Royal Patronage and the Voluntary Society
By Matthew Groves: Blogger-in-Residence
One of the strongest examples of the Royal Family’s roots in real society, rather than the bureaucratic State, is its engagement with civil society through patronage. The world of real people and real problems is engaged with by British Royalty. Civil society is a sign of a free society, in that individuals come together for the common good independently of politics or state action. A strong civil society is a sign of a healthy organic society and in the United Kingdom the Royal links with charities and the voluntary sector are a demonstration of the organic links between Monarchy and subjects. Royal patronage goes back at least to George II and his patronage of the Society of Antiquaries. Today the members of the Royal Family patronise 3000 charitable organisations between them. Her Majesty the Queen alone patronises around 600 organisations. Often Royals are linked with charities because of their own personal convictions, such as HRH the Prince of Wales and various environmental and artistic charities, or HRH the Duke of Cambridge and Centrepoint, in which he can help support work for the homeless.
Royal patronage is of great benefit to charities. It gives them a higher profile through Royal visits and involvement. Royal patronage is highly sought after, because of the benefits it can bring. For that reason, Royals have to be discriminating on the basis of what is manageable, the reputation of the charity, its financial track record and so on.
For the nation it is an important example of public service and duty. Yet again Monarchy reminds us that there is more to getting ahead in one’s career or making money. There is also working for the common good. Of course Royalty can afford to spend time on good works, but it is surely a sign of a healthy society that there is room in our constitution – indeed not just room, but honouring of – giving and service. For as long as we have a Monarchy, and given our history it looks to be the permanent institution of the nation, there will be a holding up of older virtues of service to the public good and (dare one say it, in this cynical age?), noblesse oblige.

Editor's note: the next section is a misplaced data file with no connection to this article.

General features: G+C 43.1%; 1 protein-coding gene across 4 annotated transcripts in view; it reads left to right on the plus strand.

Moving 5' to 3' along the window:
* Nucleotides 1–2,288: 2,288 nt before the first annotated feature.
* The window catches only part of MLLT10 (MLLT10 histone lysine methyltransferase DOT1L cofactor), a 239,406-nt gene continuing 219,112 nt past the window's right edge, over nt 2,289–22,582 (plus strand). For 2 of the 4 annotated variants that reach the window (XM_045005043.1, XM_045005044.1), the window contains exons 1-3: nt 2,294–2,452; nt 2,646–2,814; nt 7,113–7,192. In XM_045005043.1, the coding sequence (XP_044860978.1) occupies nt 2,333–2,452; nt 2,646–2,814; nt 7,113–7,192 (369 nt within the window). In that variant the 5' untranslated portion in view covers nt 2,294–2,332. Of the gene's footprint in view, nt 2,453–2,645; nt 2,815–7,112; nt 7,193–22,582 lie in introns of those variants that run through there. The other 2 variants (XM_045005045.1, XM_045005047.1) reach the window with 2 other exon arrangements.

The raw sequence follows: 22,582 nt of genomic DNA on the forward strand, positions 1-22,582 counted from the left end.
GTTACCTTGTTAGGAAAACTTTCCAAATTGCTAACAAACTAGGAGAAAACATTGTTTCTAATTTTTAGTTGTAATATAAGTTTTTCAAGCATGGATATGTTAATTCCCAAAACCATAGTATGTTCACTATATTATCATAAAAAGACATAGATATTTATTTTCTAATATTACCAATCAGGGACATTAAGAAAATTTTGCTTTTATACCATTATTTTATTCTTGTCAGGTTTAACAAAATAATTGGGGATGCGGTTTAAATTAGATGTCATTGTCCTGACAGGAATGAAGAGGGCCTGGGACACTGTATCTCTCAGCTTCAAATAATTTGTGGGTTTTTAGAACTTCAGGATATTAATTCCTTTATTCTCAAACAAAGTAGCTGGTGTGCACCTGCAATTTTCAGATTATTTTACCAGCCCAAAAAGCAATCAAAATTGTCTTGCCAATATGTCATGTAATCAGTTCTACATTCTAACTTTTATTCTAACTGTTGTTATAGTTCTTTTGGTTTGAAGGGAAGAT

These virtues should not be mocked by the media class. Indeed the scurrilous and prurient nature of much of our media suggests rather that an older example of service and giving should shame those who sneer and call for a republic. It is surely time to celebrate the example of service and duty demonstrated through our Royals commitment to charitable causes. We should not forget either that by this patronage our attention is drawn to all those little platoons of our fellow subjects working for the common good. Notwithstanding these straitened times, the United Kingdom’s civil society continues to be robust.
The British Monarchist Society is proud to announce Royal Patronage by Her Royal Highness, Princess Katarina.